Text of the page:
I'm focused on the present. I don't want to wait a couple of years to try to figure out how this is all going to work because, if we wait another couple of years, we'll have another couple of years of more children hungry and more children obese. We need to address this now, and I'm willing to work with the House. I'm willing to work with the Senate. I know the President is willing to work with both, but we obviously have a short period of time and a relatively few legislative days left. With a lot of work to be done in both House and Senate, we want to make sure this is a priority.

MODERATOR: We go back to our phone lines. Ellyn Ferguson is sneaking in and getting another question to be asked. Ellyn?

QUESTIONER (Congressional Quarterly): Hi. This is for the Admiral and for Ms. Lockwood. The two of you are participating in this call today. So, after it ends, what is it that your respective organizations are going to do to try and make this September 30th deadline? Is there anything additional you'll be doing?

MS. LOCKWOOD: I will speak first, if that's okay. From American Heart's perspective, we have actively placed ads in appropriate places to get our grassroots efforts in place. We will continue to provide information to Members of Congress, so that they have the facts to show that, statistically, we should be making changes in the offerings at schools and really address childhood nutrition and obesity and that it's a critical issue for our country.

Continuing to get that word out is what our job is, and we have really mobilized our grassroots efforts and will continue to do that.

ADMIRAL BARNETT: And, Ellyn, from a MISSION: READINESS standpoint, one of our major roles all along has been to make sure that the right information is to the decision-makers. That starts with our Too Fat to Fight report that came out earlier this year. Making sure that Congress has that information, we are rolling out this letter from 110 retired generals and admirals right now, so that we do see it, we cast this in the light of national security problem, and we'll continue to provide that information to both the House and the Senate as we move forward toward September 30th.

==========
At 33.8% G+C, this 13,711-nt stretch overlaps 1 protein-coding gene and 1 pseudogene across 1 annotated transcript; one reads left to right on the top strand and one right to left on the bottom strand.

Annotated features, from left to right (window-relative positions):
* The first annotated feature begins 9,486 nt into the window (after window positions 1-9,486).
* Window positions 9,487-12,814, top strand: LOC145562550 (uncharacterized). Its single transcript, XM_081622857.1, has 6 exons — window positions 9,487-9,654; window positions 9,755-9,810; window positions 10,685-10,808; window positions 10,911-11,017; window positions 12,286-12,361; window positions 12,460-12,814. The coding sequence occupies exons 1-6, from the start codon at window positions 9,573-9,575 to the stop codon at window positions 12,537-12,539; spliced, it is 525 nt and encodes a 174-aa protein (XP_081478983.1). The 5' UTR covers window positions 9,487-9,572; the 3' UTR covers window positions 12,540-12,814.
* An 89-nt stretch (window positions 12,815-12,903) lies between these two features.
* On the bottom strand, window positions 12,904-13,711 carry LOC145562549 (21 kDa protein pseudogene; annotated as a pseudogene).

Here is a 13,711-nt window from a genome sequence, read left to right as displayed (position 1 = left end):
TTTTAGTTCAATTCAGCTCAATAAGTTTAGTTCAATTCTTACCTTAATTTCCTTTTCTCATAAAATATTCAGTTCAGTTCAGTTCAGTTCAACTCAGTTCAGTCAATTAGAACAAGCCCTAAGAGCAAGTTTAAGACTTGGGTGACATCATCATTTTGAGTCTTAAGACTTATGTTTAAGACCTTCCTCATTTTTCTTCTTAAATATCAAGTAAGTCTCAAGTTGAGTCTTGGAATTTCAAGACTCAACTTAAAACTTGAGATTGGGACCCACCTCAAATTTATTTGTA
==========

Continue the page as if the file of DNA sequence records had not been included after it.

MODERATOR: We go back to our callers on the line. Tom Karst with The Packer newspaper.

QUESTIONER (The Packer): Yes, good afternoon.

Relative to the armed forces, have the recruiting efforts been meeting their goals, and does obesity have an effect on the ability of armed services to reach recruiting goals right now?

ADMIRAL BARNETT: You know, Tom, it is not affecting the ability to meet the quotas right now, and that's probably due to the economy, and that may continue for sometime, but there are some tragic circumstances that are happening today where people are showing up who want to serve, who are qualified to serve, who may have the mental and physical skills that the military needs that we're having to turn away, and we won't always have this economy. And so I'm very concerned that as things reach equilibrium and continue to improve as they have that we will not be able to get some of these people into the military who want to, and so that's at the heart of what we're seeing as really a national concern. You have to bring them in to begin with to develop them in a career-long life, and so it's a major concern to us, even though recruiting goals are actually being met right now.

MODERATOR: We have no more callers on the line. As we bring today's media conference to a close, any last words from our panel?

SECRETARY VILSACK: Susan, I just simply want to reiterate the significance and importance of this to the country, and I am hopeful that Congress understands the significance and importance of it based on what the American Heart Association, MISSION: READINESS, and other organizations and groups have done over the last 20 months to bring this to a head.

My hope is that we get a bill, a strong bill, to the President's desk before September 30th, so that we can begin the process of implementing that bill as quickly as possible.

MODERATOR: And with that, I want to thank our guests, Agriculture Secretary Tom Vilsack, Rear Admiral James Barnett, and American Heart Association Chair Debra Lockwood, and thank you for all of those who asked questions and on the line. Have a good afternoon.